April 20, 2014, 01:08:26 PM

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Messages - horshack

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1
What is the potential risk with ML anyway? I believe I've read something about frying your sensor (!) when using Dual-ISO. Is that a big risk and if so, why?
No risk. ML runs on your memory card, the moment you replace the memory card, there is no ML ... use it without fear.

My understanding is that once you install it on the 5DIII you cannot undo the boot flag. This means that if you don't like it (slow boot times, or something else), you can't "reset" your cmaera to factory performance. That is a barrier to me. I'll give it a try when I see that it is completely reversible.

That was a limitation of the previous 5DM3 ML releases. It's been fixed in this release - the bootflag on the body can now be cleared.

2
Lenses / Re: Strange AFMA results with canon 50 f1.4
« on: February 25, 2014, 11:49:09 PM »
The 50 is one of my favorite Canon lenses but it's micro-USM motor makes it a rather finicky and imprecise focusing lens (shot-to-shot variability). I've had the most success with it by tuning at infinity - that produces good results at all distances whereas the opposite is not true (tuning at 50x and expecting it to focus well at middle to infinity distances).

3
EOS Bodies / Re: Patent: Microadjustment Automated
« on: January 13, 2014, 08:33:34 PM »
I don't think CDAF's lack of predetermine directionality would matter in this case. All that is necessary is for CDAF to achieve focus as a reference point. Once a reference point is attained (and CDAF CAN indeed achieve very good focus once it's done going through all its gyrations), you save the focus group position of the lens, then all you need to do is test PDAF at a distribution of AFMA settings until you zero in on the one that most closely matches the CDAF position, and ensure that setting produces repeatable results.

The PDAF cycles aren't required. Once CDAF has found the optimum contrast point, the AFMA value can be determined almost instantly by evaluating the phase differential and then applying the appropriate AFMA adjust value to bring that differential to its minimum. This is one method outlined in Canon's patent.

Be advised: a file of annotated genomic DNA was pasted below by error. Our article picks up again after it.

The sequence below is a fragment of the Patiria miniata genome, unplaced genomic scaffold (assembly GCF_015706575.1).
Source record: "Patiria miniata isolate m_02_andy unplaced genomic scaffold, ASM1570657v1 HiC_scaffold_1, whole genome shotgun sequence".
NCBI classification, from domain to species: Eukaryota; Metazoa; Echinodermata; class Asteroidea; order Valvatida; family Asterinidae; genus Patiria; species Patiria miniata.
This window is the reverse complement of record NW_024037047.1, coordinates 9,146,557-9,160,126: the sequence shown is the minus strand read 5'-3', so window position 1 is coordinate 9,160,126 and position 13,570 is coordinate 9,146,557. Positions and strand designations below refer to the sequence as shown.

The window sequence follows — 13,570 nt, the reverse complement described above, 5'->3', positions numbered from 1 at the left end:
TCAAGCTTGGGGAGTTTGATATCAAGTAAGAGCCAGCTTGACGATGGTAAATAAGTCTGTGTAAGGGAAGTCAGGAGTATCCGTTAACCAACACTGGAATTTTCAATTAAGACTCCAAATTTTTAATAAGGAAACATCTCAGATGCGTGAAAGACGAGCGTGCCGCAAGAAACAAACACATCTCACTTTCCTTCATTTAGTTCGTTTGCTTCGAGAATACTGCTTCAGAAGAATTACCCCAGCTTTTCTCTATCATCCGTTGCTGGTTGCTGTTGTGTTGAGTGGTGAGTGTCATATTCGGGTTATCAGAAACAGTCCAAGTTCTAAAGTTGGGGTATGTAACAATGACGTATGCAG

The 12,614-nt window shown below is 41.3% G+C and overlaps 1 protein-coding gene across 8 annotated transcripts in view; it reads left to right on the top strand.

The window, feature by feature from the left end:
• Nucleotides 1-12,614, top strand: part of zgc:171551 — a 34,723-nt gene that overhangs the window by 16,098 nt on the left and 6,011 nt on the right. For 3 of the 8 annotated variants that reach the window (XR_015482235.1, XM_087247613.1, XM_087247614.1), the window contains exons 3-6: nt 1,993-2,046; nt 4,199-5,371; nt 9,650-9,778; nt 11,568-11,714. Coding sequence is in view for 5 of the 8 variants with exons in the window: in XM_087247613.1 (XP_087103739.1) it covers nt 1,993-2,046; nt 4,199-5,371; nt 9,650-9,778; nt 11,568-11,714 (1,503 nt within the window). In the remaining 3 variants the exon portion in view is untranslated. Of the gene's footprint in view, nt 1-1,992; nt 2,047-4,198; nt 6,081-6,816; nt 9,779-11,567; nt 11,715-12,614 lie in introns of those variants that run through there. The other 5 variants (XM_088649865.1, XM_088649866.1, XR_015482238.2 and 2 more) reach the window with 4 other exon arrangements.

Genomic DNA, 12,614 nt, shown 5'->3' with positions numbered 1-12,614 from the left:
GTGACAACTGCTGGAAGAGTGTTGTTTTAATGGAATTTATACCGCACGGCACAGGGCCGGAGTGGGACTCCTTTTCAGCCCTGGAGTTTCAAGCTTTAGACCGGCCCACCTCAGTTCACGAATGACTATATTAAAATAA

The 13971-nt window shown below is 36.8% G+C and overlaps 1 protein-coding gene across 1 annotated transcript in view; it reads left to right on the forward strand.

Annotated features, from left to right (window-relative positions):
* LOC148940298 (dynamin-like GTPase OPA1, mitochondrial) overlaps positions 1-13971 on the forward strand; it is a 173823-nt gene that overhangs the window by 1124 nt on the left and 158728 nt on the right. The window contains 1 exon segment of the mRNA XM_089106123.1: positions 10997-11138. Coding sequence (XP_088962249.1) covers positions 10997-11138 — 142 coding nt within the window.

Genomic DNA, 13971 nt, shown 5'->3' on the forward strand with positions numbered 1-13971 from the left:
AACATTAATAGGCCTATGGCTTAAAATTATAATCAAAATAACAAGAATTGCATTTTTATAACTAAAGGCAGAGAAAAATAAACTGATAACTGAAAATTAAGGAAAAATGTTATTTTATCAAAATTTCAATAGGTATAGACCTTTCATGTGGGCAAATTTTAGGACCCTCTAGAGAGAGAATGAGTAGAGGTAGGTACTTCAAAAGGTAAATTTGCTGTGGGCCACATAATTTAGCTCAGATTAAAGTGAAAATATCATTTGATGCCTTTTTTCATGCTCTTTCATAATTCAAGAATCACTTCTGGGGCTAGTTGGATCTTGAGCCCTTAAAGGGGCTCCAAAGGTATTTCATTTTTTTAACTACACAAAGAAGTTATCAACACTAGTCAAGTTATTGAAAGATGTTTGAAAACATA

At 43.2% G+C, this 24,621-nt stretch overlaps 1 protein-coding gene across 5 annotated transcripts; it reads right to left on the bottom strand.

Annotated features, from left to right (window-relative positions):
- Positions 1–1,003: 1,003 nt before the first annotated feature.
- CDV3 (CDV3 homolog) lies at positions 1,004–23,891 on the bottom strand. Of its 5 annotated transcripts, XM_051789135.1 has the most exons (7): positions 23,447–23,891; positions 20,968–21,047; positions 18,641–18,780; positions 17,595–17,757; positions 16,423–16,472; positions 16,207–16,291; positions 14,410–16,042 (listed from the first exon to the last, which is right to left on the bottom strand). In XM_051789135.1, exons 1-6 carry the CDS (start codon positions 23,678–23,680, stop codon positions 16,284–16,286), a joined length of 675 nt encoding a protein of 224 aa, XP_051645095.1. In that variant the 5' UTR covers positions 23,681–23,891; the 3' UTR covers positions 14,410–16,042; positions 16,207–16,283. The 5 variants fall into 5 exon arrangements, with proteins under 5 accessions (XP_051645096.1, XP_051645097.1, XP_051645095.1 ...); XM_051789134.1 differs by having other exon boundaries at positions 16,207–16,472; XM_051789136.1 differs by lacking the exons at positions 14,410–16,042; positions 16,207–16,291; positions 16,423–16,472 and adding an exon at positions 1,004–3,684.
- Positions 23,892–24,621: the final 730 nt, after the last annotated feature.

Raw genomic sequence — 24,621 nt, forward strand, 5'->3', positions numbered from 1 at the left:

4
EOS Bodies / Re: Patent: Microadjustment Automated
« on: January 13, 2014, 12:00:33 AM »
I'd have to read through the patent to see if there are any unique elements to it but generally speaking the idea of using CDAF to auto-tune PDAF has lots of prior art online.

5
EOS Bodies / Re: Canon Dual-Scale Column-Parallel ADC Patent
« on: December 20, 2013, 07:29:44 PM »
Some of this patent seems to overlap what Emil Martinec came up with back in 2008:

http://www.dpreview.com/forums/post/28750076

6
Software & Accessories / Re: Magic Lantern and the automated Dottune
« on: December 14, 2013, 04:03:36 PM »
I use Reikan Focal.  It works and is accurate.  Dot Tune seems to have a broad tolerance for accuracy. 
There is no broad tolerance with DotTune. The midpoint of the confirmed range is the optimal AF tune value. Those who have tried both FoCal and DotTune report to me that both arrived at the same calculated AF tune value.

7
Software & Accessories / Re: Magic Lantern and the automated Dottune
« on: December 14, 2013, 03:59:50 PM »
Hi all,
I am having trouble discerning the progress of the automated dottune in Magic Lantern.
I have tried reading their website, but am a little confused if it is available.
If it is available (5DMk3), which version of Magic Lantern do i need to download.
Also,
If I use Magic Lantern to determine an amount of fine adjustment, will it move it to the cameras internal
memory area, or do I need to modify that value manually.
Essentially, I was wondering if I needed to be using Magic Lantern all of the time to be able to get the adjustment
during actual use of the camera/lense combo

Thanks for any info you can provide.

GlassEye :o

It's been available in the developer stream since its inception but I don't believe there's been an official ML release yet since that date. When executed it will store the AF tune value in the camera's memory automatically upon completion.

8
Third Party Manufacturers / Re: Review: Zeiss 15mm f/2.8 Distagon
« on: November 14, 2013, 10:53:35 AM »
I'm generally a Zeiss fan myself but the Nikon 14-24 (w/adapter) represents a much better value and is sharper across the frame when stopped down vs the Zeiss.

9
FF sensors have 2.25x more area than an APS-C sensor. That means than APS-C sensor must be 2.25x more efficient at converting light in order to even just match a FF sensor's performance let alone exceed it. That's just not possible when both chips benefit from the same technology improvements. It's only possible when comparing a much older FF sensor vs a contemporary APS-C sensor, such as the 5Dc vs D7100/K-3.

ok.. thatá what logic tells us.... so how do you explain the results?  :)

There are an infinite number of ways to perform invalid tests. And another infinite number of ways to misinterpret the results :)

10
FF sensors have 2.25x more area than an APS-C sensor. That means than APS-C sensor must be 2.25x more efficient at converting light in order to even just match a FF sensor's performance let alone exceed it. That's just not possible when both chips benefit from the same technology improvements. It's only possible when comparing a much older FF sensor vs a contemporary APS-C sensor, such as the 5Dc vs D7100/K-3.